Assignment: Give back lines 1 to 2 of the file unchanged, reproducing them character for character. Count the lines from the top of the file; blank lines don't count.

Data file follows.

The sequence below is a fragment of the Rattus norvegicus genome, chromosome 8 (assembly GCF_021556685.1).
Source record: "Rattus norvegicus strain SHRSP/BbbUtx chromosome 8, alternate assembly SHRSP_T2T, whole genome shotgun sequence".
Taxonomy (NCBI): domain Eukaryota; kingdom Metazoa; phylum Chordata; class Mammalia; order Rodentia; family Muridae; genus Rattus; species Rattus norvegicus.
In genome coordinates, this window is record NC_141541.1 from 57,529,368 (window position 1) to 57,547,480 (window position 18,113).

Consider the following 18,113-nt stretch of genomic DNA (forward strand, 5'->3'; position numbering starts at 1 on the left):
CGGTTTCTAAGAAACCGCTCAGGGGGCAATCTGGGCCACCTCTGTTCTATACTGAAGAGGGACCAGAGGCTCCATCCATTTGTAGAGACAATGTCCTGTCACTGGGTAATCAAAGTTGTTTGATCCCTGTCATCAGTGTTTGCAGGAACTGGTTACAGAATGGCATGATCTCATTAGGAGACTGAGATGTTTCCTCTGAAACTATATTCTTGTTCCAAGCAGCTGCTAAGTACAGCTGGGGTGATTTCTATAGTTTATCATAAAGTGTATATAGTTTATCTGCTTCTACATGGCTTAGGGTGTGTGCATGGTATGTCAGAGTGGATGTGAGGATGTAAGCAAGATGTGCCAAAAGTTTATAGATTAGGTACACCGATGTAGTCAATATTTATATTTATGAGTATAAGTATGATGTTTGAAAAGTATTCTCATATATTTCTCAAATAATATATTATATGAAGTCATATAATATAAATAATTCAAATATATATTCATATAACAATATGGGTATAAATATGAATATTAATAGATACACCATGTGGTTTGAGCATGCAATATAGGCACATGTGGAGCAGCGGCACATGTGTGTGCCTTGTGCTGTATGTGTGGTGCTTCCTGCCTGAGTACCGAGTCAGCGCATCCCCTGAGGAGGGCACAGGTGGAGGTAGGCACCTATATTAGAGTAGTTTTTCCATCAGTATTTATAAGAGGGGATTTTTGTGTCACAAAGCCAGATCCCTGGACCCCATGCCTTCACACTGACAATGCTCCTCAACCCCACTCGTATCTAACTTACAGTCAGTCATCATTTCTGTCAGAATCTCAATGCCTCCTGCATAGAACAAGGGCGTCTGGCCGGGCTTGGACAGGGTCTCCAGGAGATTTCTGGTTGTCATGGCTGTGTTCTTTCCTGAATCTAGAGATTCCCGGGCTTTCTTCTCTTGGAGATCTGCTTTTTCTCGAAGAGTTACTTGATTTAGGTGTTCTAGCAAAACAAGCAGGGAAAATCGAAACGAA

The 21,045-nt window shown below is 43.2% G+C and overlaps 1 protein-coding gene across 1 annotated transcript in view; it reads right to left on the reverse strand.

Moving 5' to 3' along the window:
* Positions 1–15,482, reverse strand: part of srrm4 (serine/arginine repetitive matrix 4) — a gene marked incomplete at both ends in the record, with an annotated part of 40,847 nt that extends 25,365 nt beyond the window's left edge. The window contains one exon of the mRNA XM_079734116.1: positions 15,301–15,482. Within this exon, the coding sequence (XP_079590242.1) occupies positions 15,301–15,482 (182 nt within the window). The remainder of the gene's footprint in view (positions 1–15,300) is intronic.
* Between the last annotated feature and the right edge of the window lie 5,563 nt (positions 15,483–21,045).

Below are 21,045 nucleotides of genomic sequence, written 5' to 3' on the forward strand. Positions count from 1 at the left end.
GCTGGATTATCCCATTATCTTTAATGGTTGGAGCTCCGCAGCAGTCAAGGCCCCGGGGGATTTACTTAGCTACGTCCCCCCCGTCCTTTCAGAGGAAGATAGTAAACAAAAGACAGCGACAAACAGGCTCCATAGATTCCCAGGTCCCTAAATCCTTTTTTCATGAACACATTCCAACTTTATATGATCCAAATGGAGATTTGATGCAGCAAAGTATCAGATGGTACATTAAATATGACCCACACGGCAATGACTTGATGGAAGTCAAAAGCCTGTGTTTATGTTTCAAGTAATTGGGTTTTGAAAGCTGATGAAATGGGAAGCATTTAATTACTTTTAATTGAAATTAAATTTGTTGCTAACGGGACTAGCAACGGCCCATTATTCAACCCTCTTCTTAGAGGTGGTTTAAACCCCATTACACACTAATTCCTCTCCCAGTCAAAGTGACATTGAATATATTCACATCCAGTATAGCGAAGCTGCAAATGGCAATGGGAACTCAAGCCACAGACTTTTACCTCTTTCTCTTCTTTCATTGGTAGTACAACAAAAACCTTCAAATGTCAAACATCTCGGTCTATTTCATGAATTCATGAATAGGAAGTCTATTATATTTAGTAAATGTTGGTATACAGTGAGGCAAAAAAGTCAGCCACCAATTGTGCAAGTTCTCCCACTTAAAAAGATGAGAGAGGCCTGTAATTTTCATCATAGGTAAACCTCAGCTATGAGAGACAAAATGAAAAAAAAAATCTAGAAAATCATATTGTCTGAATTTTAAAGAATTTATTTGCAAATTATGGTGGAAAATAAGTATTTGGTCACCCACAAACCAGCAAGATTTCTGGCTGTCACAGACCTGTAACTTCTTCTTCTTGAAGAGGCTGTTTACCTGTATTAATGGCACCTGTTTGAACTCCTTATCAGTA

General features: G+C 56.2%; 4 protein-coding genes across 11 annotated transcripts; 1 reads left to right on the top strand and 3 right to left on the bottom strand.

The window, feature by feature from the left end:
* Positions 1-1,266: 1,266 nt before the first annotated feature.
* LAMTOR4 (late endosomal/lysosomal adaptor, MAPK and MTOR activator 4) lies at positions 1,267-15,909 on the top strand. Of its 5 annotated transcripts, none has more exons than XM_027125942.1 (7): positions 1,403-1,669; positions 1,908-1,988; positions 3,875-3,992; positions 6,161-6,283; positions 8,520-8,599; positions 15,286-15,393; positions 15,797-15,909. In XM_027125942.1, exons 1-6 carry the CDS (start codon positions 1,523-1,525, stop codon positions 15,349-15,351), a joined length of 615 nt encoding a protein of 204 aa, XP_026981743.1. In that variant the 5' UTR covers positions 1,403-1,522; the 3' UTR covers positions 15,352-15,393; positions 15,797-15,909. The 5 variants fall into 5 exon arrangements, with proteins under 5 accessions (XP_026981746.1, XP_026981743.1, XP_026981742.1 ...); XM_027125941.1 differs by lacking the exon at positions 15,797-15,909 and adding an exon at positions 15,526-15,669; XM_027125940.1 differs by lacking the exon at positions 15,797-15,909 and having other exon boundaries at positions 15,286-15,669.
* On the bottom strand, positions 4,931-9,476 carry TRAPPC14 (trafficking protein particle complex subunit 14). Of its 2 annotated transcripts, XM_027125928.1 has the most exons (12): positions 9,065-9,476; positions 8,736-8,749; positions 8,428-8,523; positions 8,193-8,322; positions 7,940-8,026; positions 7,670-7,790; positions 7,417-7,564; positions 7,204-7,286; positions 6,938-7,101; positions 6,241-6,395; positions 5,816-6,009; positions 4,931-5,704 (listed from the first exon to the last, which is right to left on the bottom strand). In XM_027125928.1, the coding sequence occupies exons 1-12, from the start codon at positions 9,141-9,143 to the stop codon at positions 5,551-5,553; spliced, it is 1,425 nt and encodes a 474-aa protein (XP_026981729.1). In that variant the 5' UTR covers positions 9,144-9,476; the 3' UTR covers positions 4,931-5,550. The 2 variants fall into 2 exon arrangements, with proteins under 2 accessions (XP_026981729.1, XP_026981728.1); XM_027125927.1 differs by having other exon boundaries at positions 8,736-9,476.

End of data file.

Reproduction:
The sequence below is a fragment of the Rattus norvegicus genome, chromosome 8 (assembly GCF_021556685.1).
Source record: "Rattus norvegicus strain SHRSP/BbbUtx chromosome 8, alternate assembly SHRSP_T2T, whole genome shotgun sequence".